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Playing at a Distance. A Journey into the World Where Video Games Play Themselves
DescriptionVideo games are much more than a display of the latest technology. They are spaces of fiction and speculation, where cultural values and realities are at play. In the last decades, we have thought of video games as highly interactive media that require our undivided attention, skill and input. However, recently increasingly more games leave human players in the roles of spectators rather than active agents. The current fascinations with algorithms, automation and non-human agency are literally replayed and displayed in video games, the most popular entertainment forms of the digital age. Is it a paradox, a trend or a larger cultural phenomenon? What do we learn about ourselves by delegating play to the algorithms? Do video games allow us to better understand the times we live in? In this talk, I will take you on a journey through a strange world of video games that play themselves and invite you to rethink the changing role of humans vis-à-vis technology. You can read more about automation, playing AI and other forms of distant play in my recent book Playing at a Distance. Borderlands of Video Game Aesthetic (MIT Press 2022).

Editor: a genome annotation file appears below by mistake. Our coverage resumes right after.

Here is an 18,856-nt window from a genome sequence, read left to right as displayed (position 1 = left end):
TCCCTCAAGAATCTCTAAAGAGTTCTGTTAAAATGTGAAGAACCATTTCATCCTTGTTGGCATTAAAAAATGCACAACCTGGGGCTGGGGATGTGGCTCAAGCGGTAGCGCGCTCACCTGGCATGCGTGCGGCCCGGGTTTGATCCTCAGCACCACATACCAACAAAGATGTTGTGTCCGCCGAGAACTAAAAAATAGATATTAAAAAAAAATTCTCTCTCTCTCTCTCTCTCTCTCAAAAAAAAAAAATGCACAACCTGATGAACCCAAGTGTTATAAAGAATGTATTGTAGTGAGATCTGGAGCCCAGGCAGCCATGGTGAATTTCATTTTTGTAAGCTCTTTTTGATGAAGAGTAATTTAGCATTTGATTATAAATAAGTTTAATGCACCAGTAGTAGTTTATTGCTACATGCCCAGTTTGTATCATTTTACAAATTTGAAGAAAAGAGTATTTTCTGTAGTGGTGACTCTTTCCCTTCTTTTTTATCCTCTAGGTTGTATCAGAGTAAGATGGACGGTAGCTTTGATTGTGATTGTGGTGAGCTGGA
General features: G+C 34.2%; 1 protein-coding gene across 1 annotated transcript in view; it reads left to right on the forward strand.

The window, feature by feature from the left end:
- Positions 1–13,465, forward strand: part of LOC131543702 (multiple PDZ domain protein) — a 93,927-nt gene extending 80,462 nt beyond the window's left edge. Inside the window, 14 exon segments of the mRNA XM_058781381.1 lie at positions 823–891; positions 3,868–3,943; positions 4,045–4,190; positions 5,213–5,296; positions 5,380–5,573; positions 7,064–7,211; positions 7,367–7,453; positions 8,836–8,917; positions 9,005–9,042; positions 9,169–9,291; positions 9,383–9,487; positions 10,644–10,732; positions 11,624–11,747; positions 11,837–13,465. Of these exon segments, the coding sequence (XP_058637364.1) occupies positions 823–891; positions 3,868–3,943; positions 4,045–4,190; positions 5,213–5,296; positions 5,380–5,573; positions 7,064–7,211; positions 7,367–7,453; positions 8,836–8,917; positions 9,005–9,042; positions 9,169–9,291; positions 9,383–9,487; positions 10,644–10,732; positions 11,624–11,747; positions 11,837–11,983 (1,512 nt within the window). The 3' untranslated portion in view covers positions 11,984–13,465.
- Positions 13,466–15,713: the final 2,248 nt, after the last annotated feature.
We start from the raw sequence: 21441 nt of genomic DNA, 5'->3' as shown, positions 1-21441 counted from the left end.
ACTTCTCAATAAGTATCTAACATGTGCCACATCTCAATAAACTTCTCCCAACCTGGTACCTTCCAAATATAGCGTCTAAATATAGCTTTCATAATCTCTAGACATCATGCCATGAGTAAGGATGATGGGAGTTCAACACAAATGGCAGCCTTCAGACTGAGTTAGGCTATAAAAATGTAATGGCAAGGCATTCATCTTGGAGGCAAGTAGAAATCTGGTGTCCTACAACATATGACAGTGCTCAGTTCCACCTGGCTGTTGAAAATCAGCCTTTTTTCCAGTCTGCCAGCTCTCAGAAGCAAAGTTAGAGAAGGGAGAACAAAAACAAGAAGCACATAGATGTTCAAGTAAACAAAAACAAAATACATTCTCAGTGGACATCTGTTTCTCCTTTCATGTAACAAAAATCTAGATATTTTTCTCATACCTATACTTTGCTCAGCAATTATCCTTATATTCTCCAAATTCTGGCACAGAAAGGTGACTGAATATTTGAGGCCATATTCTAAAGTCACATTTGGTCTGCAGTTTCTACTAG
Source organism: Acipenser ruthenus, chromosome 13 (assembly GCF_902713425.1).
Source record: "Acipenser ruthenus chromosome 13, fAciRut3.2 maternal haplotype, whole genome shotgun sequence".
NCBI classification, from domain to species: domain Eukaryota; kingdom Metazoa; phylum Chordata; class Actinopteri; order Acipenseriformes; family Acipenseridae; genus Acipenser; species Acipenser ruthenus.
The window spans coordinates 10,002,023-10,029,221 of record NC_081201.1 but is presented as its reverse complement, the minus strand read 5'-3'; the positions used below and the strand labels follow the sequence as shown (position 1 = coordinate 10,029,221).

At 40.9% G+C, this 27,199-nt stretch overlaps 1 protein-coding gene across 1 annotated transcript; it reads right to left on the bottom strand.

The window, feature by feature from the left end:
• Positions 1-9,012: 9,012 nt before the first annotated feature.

Professorship in Media & Game Studies Event Type